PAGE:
Re:wow... (1)

lister king of smeg (2481612) | about 2 years ago | (#41909541)

no the Government is run by Vogons with a charismatic but ultimately useless and retarded figurehead.

Re:wow... (1)

Walterk (124748) | about 2 years ago | (#41908655)

Judging from AT&T reception, that's certainly where their mobile masts are placed.

Zing!

Re:wow... (1)

SeaFox (739806) | about 2 years ago | (#41910751)

AT&T is run by Ferengi right?

They use those humongous ears to better listen in on your communications.

Re:wow... (0)

Anonymous Coward | about 2 years ago | (#41908063)

att / Cingular / Pacific Bell -- have been overcharging forever. It is their business plan.

I had a Pac Bell Cell in the mid 90s where I would _every_ month get charged $50-$150 in bogus charges. It was a business plan phone, so maybe they assumed nobody was watching carefully. They would charge for long distance, cell 2 cell minutes, etc that were included in the plan. Every month I would call them, and they would reverse the charges, but every month they would try to get away with it again.

I then got a personal Pac Bell phone (that became a Cingular phone while my plan was active) assuming they could not pull this shit on personal accounts (and I wanted to continue using my GSM phone). Same Crap. But, occasionally, there would be a bill without overcharges, and the overcharges were usually in the $50 or less per month range.

When I moved to Northern California, I got a new account + new number-- no trace of my San Diego account with Cingular. Same overcharge pattern.

Many years later, my cell company (small local company) was acquired by att. My first month (and last month) bill with ATT was initially $150. A phone call later, and they agreed that it should have been $90 (still insanely high, but at least not overcharges per their plan language).

I now have T-mobile pre-paid, and my bill is always $30/mo, no weird fees or additional taxes, and no overcharges.

Re:wow... (1)

cyberfunkr (591238) | about 2 years ago | (#41909591)

But then how could they make a profit on the interest of all the money they skimmed.. I mean, accidentally overcharged?

That UK judge gives me an idea (4, Insightful)

Andrio (2580551) | about 2 years ago | (#41906485)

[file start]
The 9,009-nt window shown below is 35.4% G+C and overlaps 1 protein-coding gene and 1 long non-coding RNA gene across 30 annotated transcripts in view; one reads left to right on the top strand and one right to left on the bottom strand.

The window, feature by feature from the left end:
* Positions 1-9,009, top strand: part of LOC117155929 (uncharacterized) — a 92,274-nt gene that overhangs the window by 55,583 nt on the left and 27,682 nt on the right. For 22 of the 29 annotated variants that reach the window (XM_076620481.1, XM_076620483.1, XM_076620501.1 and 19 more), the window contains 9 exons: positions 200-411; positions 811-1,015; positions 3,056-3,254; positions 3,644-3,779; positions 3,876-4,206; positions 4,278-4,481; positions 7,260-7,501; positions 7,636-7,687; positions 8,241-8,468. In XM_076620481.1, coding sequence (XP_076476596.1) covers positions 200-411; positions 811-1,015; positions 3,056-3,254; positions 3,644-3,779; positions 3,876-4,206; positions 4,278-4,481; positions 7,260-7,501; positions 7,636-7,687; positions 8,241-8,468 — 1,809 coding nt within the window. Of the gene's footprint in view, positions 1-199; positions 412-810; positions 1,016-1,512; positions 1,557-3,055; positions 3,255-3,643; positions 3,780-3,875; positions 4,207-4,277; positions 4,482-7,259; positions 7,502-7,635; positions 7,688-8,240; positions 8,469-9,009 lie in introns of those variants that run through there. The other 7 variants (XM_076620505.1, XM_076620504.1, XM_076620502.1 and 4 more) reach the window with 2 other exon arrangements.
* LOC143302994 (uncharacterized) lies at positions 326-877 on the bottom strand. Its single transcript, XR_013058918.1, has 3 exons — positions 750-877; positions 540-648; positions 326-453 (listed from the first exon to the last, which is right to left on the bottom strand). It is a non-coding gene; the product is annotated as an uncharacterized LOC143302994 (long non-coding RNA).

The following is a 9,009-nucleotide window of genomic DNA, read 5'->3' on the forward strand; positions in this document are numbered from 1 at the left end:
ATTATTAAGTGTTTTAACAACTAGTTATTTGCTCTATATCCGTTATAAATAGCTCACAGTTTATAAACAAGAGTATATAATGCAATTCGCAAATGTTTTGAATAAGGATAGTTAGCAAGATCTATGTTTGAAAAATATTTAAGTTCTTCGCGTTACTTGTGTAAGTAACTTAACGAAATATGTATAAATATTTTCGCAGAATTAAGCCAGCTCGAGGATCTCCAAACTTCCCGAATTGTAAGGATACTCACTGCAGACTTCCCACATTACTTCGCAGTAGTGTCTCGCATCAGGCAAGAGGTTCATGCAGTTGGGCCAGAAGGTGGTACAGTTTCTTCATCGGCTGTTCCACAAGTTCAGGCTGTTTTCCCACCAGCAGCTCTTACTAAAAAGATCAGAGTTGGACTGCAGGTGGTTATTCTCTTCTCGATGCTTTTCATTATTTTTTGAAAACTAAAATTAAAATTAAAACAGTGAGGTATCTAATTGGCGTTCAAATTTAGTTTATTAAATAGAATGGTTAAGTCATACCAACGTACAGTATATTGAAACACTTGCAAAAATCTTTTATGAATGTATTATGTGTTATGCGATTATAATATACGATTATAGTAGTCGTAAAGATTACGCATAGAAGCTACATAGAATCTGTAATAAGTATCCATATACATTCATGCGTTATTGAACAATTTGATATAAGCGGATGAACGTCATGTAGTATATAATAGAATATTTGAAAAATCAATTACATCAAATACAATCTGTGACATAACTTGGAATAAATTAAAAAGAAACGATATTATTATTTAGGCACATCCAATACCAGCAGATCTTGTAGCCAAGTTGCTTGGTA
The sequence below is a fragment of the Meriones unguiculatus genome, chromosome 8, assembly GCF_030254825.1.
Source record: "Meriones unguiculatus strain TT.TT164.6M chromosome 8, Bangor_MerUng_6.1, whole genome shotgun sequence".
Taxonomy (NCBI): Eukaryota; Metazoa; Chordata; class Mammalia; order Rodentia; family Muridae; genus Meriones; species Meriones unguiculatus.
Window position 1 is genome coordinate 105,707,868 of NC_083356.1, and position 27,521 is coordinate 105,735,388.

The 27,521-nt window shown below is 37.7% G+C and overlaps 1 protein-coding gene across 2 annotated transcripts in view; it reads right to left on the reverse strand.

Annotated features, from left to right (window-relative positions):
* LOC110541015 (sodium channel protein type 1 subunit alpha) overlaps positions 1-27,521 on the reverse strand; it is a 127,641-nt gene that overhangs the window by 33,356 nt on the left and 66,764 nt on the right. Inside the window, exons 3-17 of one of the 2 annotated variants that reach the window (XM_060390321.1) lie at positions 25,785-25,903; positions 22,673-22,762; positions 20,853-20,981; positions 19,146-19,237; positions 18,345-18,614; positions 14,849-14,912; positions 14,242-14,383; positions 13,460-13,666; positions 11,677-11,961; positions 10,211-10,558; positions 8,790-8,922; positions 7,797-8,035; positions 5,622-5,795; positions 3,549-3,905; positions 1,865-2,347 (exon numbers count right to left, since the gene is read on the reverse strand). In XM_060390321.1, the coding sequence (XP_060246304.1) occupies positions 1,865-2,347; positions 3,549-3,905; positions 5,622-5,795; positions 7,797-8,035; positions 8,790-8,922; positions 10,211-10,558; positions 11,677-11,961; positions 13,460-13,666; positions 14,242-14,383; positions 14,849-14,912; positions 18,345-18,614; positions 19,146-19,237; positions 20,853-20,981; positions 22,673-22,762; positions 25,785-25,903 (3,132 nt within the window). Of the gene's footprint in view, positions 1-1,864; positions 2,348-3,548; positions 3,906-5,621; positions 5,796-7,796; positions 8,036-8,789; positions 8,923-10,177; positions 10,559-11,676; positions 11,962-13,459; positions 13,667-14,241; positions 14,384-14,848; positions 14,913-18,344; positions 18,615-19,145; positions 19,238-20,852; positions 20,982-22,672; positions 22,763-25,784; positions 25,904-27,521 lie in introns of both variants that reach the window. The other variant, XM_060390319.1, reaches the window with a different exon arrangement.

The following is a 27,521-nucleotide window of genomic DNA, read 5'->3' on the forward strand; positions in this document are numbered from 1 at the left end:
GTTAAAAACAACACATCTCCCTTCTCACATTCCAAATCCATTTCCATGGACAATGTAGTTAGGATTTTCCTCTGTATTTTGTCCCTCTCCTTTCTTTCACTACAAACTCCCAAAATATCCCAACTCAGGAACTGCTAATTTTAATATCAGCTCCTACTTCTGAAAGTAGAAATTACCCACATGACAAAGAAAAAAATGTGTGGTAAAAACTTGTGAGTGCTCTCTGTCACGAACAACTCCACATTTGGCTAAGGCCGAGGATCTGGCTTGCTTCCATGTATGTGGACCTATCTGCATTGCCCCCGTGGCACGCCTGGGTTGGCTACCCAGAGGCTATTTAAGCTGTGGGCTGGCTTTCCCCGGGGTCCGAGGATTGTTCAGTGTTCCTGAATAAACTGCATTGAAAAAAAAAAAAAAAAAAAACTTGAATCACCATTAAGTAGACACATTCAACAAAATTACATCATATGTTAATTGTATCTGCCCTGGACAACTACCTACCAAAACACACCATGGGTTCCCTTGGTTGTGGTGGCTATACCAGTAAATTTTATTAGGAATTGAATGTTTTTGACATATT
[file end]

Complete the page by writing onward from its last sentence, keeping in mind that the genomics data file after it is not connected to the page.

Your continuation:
A much simpler and far more effective punishment would be if they were forced to run ads (on TV, magazines, online) to let the public know they were overcharging their customers.

Fines don't mean crap to billion dollar companies. They need punishments that actually punish them.

Re:That UK judge gives me an idea (2, Interesting)

Anonymous Coward | about 2 years ago | (#41906543)

Like percentage fines. 1% of gross revenue would be $1.1 billion.

Re:That UK judge gives me an idea (1)

drinkypoo (153816) | about 2 years ago | (#41906603)

A much simpler and far more effective punishment would be if they were forced to run ads (on TV, magazines, online) to let the public know they were overcharging their customers.

Actually, I have an even better idea. What if every advertisement they published had to carry a disclaimer about the things they'd got caught doing? The text would have to both be legible and no smaller than the smallest informative text that appears elsewhere on the sign. If they get busted enough times, they get like 10% of the board for their actual ad content.

Re:That UK judge gives me an idea (1)

Tough Love (215404) | about 2 years ago | (#41912843)

The text would have to both be legible and no smaller than the smallest informative text that appears elsewhere on the sign.

I think you meant "no smaller than the biggeset informative text", otherwise they would certainly game that. And don't forget to specify a contrasting color, and prominent placement otherwise they will pull an Apple on that too.

Re:That UK judge gives me an idea (1)

drinkypoo (153816) | about 2 years ago | (#41913067)

Well, there should be a legibility standard, where the text has to appear bigger than a certain size at the intended viewing distance at that print size...

Re:That UK judge gives me an idea (2)

fustakrakich (1673220) | about 2 years ago | (#41906651)